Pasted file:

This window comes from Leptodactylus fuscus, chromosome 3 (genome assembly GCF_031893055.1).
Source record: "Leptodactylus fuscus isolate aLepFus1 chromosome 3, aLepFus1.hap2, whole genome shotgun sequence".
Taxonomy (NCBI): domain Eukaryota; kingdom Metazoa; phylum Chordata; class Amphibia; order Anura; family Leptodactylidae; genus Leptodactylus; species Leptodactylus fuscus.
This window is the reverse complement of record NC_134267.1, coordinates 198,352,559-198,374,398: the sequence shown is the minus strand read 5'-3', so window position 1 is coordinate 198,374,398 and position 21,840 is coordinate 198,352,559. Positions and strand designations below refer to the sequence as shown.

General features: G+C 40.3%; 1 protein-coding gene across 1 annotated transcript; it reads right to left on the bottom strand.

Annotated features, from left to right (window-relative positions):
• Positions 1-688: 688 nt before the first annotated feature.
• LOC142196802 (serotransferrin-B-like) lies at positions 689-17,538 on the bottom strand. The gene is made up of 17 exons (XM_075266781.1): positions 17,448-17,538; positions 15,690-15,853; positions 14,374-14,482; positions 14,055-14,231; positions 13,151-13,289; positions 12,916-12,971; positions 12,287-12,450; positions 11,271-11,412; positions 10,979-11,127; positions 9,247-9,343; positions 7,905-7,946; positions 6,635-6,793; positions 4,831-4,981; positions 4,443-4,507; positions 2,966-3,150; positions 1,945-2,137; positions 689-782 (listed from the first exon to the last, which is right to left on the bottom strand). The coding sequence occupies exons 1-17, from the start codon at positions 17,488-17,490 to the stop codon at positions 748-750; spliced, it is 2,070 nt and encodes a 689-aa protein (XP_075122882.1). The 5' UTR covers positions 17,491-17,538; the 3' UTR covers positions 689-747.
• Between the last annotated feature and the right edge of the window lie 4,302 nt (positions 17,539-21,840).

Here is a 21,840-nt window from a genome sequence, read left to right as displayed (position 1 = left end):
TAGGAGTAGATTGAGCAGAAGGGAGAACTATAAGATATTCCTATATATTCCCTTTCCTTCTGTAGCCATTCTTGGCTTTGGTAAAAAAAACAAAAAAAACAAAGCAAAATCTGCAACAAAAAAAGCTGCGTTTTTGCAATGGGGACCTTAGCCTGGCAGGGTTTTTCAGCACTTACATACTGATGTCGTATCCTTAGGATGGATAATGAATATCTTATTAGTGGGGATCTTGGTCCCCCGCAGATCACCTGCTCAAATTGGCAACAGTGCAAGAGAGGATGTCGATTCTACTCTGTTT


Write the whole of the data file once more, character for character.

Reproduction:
This window comes from Leptodactylus fuscus, chromosome 3 (genome assembly GCF_031893055.1).
Source record: "Leptodactylus fuscus isolate aLepFus1 chromosome 3, aLepFus1.hap2, whole genome shotgun sequence".
Taxonomy (NCBI): domain Eukaryota; kingdom Metazoa; phylum Chordata; class Amphibia; order Anura; family Leptodactylidae; genus Leptodactylus; species Leptodactylus fuscus.
This window is the reverse complement of record NC_134267.1, coordinates 198,352,559-198,374,398: the sequence shown is the minus strand read 5'-3', so window position 1 is coordinate 198,374,398 and position 21,840 is coordinate 198,352,559. Positions and strand designations below refer to the sequence as shown.

General features: G+C 40.3%; 1 protein-coding gene across 1 annotated transcript; it reads right to left on the bottom strand.

Annotated features, from left to right (window-relative positions):
• Positions 1-688: 688 nt before the first annotated feature.
• LOC142196802 (serotransferrin-B-like) lies at positions 689-17,538 on the bottom strand. The gene is made up of 17 exons (XM_075266781.1): positions 17,448-17,538; positions 15,690-15,853; positions 14,374-14,482; positions 14,055-14,231; positions 13,151-13,289; positions 12,916-12,971; positions 12,287-12,450; positions 11,271-11,412; positions 10,979-11,127; positions 9,247-9,343; positions 7,905-7,946; positions 6,635-6,793; positions 4,831-4,981; positions 4,443-4,507; positions 2,966-3,150; positions 1,945-2,137; positions 689-782 (listed from the first exon to the last, which is right to left on the bottom strand). The coding sequence occupies exons 1-17, from the start codon at positions 17,488-17,490 to the stop codon at positions 748-750; spliced, it is 2,070 nt and encodes a 689-aa protein (XP_075122882.1). The 5' UTR covers positions 17,491-17,538; the 3' UTR covers positions 689-747.
• Between the last annotated feature and the right edge of the window lie 4,302 nt (positions 17,539-21,840).

Here is a 21,840-nt window from a genome sequence, read left to right as displayed (position 1 = left end):
TAGGAGTAGATTGAGCAGAAGGGAGAACTATAAGATATTCCTATATATTCCCTTTCCTTCTGTAGCCATTCTTGGCTTTGGTAAAAAAAACAAAAAAAACAAAGCAAAATCTGCAACAAAAAAAGCTGCGTTTTTGCAATGGGGACCTTAGCCTGGCAGGGTTTTTCAGCACTTACATACTGATGTCGTATCCTTAGGATGGATAATGAATATCTTATTAGTGGGGATCTTGGTCCCCCGCAGATCACCTGCTCAAATTGGCAACAGTGCAAGAGAGGATGTCGATTCTACTCTGTTT